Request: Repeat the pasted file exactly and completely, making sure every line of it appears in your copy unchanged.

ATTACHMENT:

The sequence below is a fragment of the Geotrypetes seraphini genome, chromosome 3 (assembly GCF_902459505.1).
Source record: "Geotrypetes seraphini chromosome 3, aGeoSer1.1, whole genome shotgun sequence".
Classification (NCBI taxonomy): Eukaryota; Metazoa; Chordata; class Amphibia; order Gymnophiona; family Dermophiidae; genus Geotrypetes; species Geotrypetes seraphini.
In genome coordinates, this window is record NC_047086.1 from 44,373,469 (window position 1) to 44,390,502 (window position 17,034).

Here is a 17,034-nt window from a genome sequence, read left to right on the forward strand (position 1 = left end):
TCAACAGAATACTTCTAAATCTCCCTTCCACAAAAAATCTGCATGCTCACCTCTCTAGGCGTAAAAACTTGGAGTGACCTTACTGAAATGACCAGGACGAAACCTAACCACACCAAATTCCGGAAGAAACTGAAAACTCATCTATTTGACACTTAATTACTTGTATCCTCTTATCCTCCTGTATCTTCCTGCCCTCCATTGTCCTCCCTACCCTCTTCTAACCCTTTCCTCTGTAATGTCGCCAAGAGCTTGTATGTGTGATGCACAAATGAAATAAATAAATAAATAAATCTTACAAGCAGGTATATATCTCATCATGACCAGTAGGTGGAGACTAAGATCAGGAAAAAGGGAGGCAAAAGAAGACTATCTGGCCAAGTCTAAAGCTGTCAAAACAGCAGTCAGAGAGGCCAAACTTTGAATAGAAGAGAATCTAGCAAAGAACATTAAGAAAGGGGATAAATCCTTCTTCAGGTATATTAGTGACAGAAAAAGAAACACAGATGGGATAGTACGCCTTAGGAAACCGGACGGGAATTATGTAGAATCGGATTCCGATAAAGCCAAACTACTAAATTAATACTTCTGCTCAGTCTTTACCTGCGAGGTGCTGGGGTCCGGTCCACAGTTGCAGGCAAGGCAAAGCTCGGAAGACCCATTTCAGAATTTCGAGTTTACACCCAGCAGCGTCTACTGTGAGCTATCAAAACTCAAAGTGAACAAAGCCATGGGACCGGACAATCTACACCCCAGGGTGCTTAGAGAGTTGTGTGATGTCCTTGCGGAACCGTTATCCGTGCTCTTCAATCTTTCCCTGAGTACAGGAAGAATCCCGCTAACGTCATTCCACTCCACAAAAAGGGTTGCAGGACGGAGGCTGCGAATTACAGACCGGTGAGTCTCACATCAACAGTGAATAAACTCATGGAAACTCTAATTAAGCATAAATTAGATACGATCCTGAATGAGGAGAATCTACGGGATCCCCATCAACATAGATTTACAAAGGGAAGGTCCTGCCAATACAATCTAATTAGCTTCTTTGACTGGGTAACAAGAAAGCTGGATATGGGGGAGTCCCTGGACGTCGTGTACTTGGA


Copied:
The sequence below is a fragment of the Geotrypetes seraphini genome, chromosome 3 (assembly GCF_902459505.1).
Source record: "Geotrypetes seraphini chromosome 3, aGeoSer1.1, whole genome shotgun sequence".
Classification (NCBI taxonomy): Eukaryota; Metazoa; Chordata; class Amphibia; order Gymnophiona; family Dermophiidae; genus Geotrypetes; species Geotrypetes seraphini.
In genome coordinates, this window is record NC_047086.1 from 44,373,469 (window position 1) to 44,390,502 (window position 17,034).

Here is a 17,034-nt window from a genome sequence, read left to right on the forward strand (position 1 = left end):
TCAACAGAATACTTCTAAATCTCCCTTCCACAAAAAATCTGCATGCTCACCTCTCTAGGCGTAAAAACTTGGAGTGACCTTACTGAAATGACCAGGACGAAACCTAACCACACCAAATTCCGGAAGAAACTGAAAACTCATCTATTTGACACTTAATTACTTGTATCCTCTTATCCTCCTGTATCTTCCTGCCCTCCATTGTCCTCCCTACCCTCTTCTAACCCTTTCCTCTGTAATGTCGCCAAGAGCTTGTATGTGTGATGCACAAATGAAATAAATAAATAAATAAATCTTACAAGCAGGTATATATCTCATCATGACCAGTAGGTGGAGACTAAGATCAGGAAAAAGGGAGGCAAAAGAAGACTATCTGGCCAAGTCTAAAGCTGTCAAAACAGCAGTCAGAGAGGCCAAACTTTGAATAGAAGAGAATCTAGCAAAGAACATTAAGAAAGGGGATAAATCCTTCTTCAGGTATATTAGTGACAGAAAAAGAAACACAGATGGGATAGTACGCCTTAGGAAACCGGACGGGAATTATGTAGAATCGGATTCCGATAAAGCCAAACTACTAAATTAATACTTCTGCTCAGTCTTTACCTGCGAGGTGCTGGGGTCCGGTCCACAGTTGCAGGCAAGGCAAAGCTCGGAAGACCCATTTCAGAATTTCGAGTTTACACCCAGCAGCGTCTACTGTGAGCTATCAAAACTCAAAGTGAACAAAGCCATGGGACCGGACAATCTACACCCCAGGGTGCTTAGAGAGTTGTGTGATGTCCTTGCGGAACCGTTATCCGTGCTCTTCAATCTTTCCCTGAGTACAGGAAGAATCCCGCTAACGTCATTCCACTCCACAAAAAGGGTTGCAGGACGGAGGCTGCGAATTACAGACCGGTGAGTCTCACATCAACAGTGAATAAACTCATGGAAACTCTAATTAAGCATAAATTAGATACGATCCTGAATGAGGAGAATCTACGGGATCCCCATCAACATAGATTTACAAAGGGAAGGTCCTGCCAATACAATCTAATTAGCTTCTTTGACTGGGTAACAAGAAAGCTGGATATGGGGGAGTCCCTGGACGTCGTGTACTTGGA